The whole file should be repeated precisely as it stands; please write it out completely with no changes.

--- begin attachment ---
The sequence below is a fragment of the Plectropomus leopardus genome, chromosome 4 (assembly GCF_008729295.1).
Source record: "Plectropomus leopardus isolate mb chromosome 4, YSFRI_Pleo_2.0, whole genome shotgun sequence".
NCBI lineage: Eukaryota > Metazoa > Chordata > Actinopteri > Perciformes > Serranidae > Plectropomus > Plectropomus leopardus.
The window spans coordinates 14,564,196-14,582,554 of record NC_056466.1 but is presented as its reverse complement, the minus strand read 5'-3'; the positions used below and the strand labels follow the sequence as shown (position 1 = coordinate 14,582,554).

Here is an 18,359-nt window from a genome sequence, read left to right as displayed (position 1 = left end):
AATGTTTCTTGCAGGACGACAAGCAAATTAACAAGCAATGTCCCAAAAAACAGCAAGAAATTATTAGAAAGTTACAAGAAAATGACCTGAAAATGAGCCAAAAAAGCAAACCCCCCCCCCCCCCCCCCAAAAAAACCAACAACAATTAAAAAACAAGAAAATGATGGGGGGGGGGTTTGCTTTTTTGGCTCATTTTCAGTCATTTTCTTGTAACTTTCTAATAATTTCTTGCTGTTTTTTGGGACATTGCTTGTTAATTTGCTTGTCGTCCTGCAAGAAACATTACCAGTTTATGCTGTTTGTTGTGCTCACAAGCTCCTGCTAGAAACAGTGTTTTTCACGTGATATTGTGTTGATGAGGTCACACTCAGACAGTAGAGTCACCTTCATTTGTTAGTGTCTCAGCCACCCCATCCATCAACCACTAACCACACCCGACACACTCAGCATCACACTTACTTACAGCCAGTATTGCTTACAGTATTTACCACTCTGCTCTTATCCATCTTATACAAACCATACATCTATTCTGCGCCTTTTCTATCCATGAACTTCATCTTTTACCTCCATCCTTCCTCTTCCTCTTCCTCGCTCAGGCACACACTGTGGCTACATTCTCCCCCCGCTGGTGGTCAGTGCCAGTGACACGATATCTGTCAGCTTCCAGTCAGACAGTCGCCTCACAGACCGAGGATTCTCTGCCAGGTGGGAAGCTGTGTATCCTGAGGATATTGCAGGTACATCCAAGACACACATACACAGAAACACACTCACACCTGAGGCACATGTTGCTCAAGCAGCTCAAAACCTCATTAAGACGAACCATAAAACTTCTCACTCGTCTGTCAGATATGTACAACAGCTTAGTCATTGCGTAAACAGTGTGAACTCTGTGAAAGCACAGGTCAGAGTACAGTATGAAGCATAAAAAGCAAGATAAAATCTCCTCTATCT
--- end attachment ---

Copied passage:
The sequence below is a fragment of the Plectropomus leopardus genome, chromosome 4 (assembly GCF_008729295.1).
Source record: "Plectropomus leopardus isolate mb chromosome 4, YSFRI_Pleo_2.0, whole genome shotgun sequence".
NCBI lineage: Eukaryota > Metazoa > Chordata > Actinopteri > Perciformes > Serranidae > Plectropomus > Plectropomus leopardus.
The window spans coordinates 14,564,196-14,582,554 of record NC_056466.1 but is presented as its reverse complement, the minus strand read 5'-3'; the positions used below and the strand labels follow the sequence as shown (position 1 = coordinate 14,582,554).

Here is an 18,359-nt window from a genome sequence, read left to right as displayed (position 1 = left end):
AATGTTTCTTGCAGGACGACAAGCAAATTAACAAGCAATGTCCCAAAAAACAGCAAGAAATTATTAGAAAGTTACAAGAAAATGACCTGAAAATGAGCCAAAAAAGCAAACCCCCCCCCCCCCCCCCCAAAAAAACCAACAACAATTAAAAAACAAGAAAATGATGGGGGGGGGGTTTGCTTTTTTGGCTCATTTTCAGTCATTTTCTTGTAACTTTCTAATAATTTCTTGCTGTTTTTTGGGACATTGCTTGTTAATTTGCTTGTCGTCCTGCAAGAAACATTACCAGTTTATGCTGTTTGTTGTGCTCACAAGCTCCTGCTAGAAACAGTGTTTTTCACGTGATATTGTGTTGATGAGGTCACACTCAGACAGTAGAGTCACCTTCATTTGTTAGTGTCTCAGCCACCCCATCCATCAACCACTAACCACACCCGACACACTCAGCATCACACTTACTTACAGCCAGTATTGCTTACAGTATTTACCACTCTGCTCTTATCCATCTTATACAAACCATACATCTATTCTGCGCCTTTTCTATCCATGAACTTCATCTTTTACCTCCATCCTTCCTCTTCCTCTTCCTCGCTCAGGCACACACTGTGGCTACATTCTCCCCCCGCTGGTGGTCAGTGCCAGTGACACGATATCTGTCAGCTTCCAGTCAGACAGTCGCCTCACAGACCGAGGATTCTCTGCCAGGTGGGAAGCTGTGTATCCTGAGGATATTGCAGGTACATCCAAGACACACATACACAGAAACACACTCACACCTGAGGCACATGTTGCTCAAGCAGCTCAAAACCTCATTAAGACGAACCATAAAACTTCTCACTCGTCTGTCAGATATGTACAACAGCTTAGTCATTGCGTAAACAGTGTGAACTCTGTGAAAGCACAGGTCAGAGTACAGTATGAAGCATAAAAAGCAAGATAAAATCTCCTCTATCT